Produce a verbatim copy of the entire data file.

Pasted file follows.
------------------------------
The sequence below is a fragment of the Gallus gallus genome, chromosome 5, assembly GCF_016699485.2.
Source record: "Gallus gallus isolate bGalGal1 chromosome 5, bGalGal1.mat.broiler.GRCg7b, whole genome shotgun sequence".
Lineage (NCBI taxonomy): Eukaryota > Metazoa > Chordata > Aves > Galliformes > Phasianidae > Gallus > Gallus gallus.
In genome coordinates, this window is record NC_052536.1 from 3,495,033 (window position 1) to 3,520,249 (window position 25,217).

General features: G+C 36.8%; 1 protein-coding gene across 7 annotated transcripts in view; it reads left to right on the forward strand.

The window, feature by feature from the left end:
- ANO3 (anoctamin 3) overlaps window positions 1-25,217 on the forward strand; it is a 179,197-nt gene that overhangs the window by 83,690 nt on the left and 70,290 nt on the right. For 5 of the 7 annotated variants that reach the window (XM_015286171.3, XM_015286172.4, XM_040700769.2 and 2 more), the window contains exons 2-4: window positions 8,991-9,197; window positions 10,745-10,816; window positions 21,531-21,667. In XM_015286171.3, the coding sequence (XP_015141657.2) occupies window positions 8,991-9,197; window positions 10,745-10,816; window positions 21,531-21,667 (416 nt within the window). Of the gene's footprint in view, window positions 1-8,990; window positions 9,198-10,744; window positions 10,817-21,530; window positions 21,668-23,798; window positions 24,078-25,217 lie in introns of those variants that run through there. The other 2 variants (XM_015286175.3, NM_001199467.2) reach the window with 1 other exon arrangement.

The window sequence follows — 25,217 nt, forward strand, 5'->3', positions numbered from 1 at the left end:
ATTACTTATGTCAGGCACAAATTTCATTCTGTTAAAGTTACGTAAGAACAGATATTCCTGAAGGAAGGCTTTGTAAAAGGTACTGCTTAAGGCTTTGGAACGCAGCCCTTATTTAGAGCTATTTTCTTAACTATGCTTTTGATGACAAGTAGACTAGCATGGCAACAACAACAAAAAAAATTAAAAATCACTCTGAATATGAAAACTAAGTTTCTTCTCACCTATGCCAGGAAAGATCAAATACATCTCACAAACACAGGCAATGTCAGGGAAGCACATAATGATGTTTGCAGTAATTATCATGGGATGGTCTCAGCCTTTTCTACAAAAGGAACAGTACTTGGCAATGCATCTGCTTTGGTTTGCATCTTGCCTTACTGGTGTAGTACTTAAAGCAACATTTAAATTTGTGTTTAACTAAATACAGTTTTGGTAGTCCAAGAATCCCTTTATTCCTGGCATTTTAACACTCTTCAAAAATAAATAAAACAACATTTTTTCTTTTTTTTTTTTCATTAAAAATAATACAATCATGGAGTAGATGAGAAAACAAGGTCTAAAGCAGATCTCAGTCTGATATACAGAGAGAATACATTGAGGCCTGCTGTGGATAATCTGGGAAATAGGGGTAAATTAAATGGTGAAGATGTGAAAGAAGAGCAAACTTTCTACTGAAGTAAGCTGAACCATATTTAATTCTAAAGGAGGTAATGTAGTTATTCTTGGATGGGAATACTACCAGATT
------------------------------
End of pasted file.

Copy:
The sequence below is a fragment of the Gallus gallus genome, chromosome 5, assembly GCF_016699485.2.
Source record: "Gallus gallus isolate bGalGal1 chromosome 5, bGalGal1.mat.broiler.GRCg7b, whole genome shotgun sequence".
Lineage (NCBI taxonomy): Eukaryota > Metazoa > Chordata > Aves > Galliformes > Phasianidae > Gallus > Gallus gallus.
In genome coordinates, this window is record NC_052536.1 from 3,495,033 (window position 1) to 3,520,249 (window position 25,217).

General features: G+C 36.8%; 1 protein-coding gene across 7 annotated transcripts in view; it reads left to right on the forward strand.

The window, feature by feature from the left end:
- ANO3 (anoctamin 3) overlaps window positions 1-25,217 on the forward strand; it is a 179,197-nt gene that overhangs the window by 83,690 nt on the left and 70,290 nt on the right. For 5 of the 7 annotated variants that reach the window (XM_015286171.3, XM_015286172.4, XM_040700769.2 and 2 more), the window contains exons 2-4: window positions 8,991-9,197; window positions 10,745-10,816; window positions 21,531-21,667. In XM_015286171.3, the coding sequence (XP_015141657.2) occupies window positions 8,991-9,197; window positions 10,745-10,816; window positions 21,531-21,667 (416 nt within the window). Of the gene's footprint in view, window positions 1-8,990; window positions 9,198-10,744; window positions 10,817-21,530; window positions 21,668-23,798; window positions 24,078-25,217 lie in introns of those variants that run through there. The other 2 variants (XM_015286175.3, NM_001199467.2) reach the window with 1 other exon arrangement.

The window sequence follows — 25,217 nt, forward strand, 5'->3', positions numbered from 1 at the left end:
ATTACTTATGTCAGGCACAAATTTCATTCTGTTAAAGTTACGTAAGAACAGATATTCCTGAAGGAAGGCTTTGTAAAAGGTACTGCTTAAGGCTTTGGAACGCAGCCCTTATTTAGAGCTATTTTCTTAACTATGCTTTTGATGACAAGTAGACTAGCATGGCAACAACAACAAAAAAAATTAAAAATCACTCTGAATATGAAAACTAAGTTTCTTCTCACCTATGCCAGGAAAGATCAAATACATCTCACAAACACAGGCAATGTCAGGGAAGCACATAATGATGTTTGCAGTAATTATCATGGGATGGTCTCAGCCTTTTCTACAAAAGGAACAGTACTTGGCAATGCATCTGCTTTGGTTTGCATCTTGCCTTACTGGTGTAGTACTTAAAGCAACATTTAAATTTGTGTTTAACTAAATACAGTTTTGGTAGTCCAAGAATCCCTTTATTCCTGGCATTTTAACACTCTTCAAAAATAAATAAAACAACATTTTTTCTTTTTTTTTTTTCATTAAAAATAATACAATCATGGAGTAGATGAGAAAACAAGGTCTAAAGCAGATCTCAGTCTGATATACAGAGAGAATACATTGAGGCCTGCTGTGGATAATCTGGGAAATAGGGGTAAATTAAATGGTGAAGATGTGAAAGAAGAGCAAACTTTCTACTGAAGTAAGCTGAACCATATTTAATTCTAAAGGAGGTAATGTAGTTATTCTTGGATGGGAATACTACCAGATT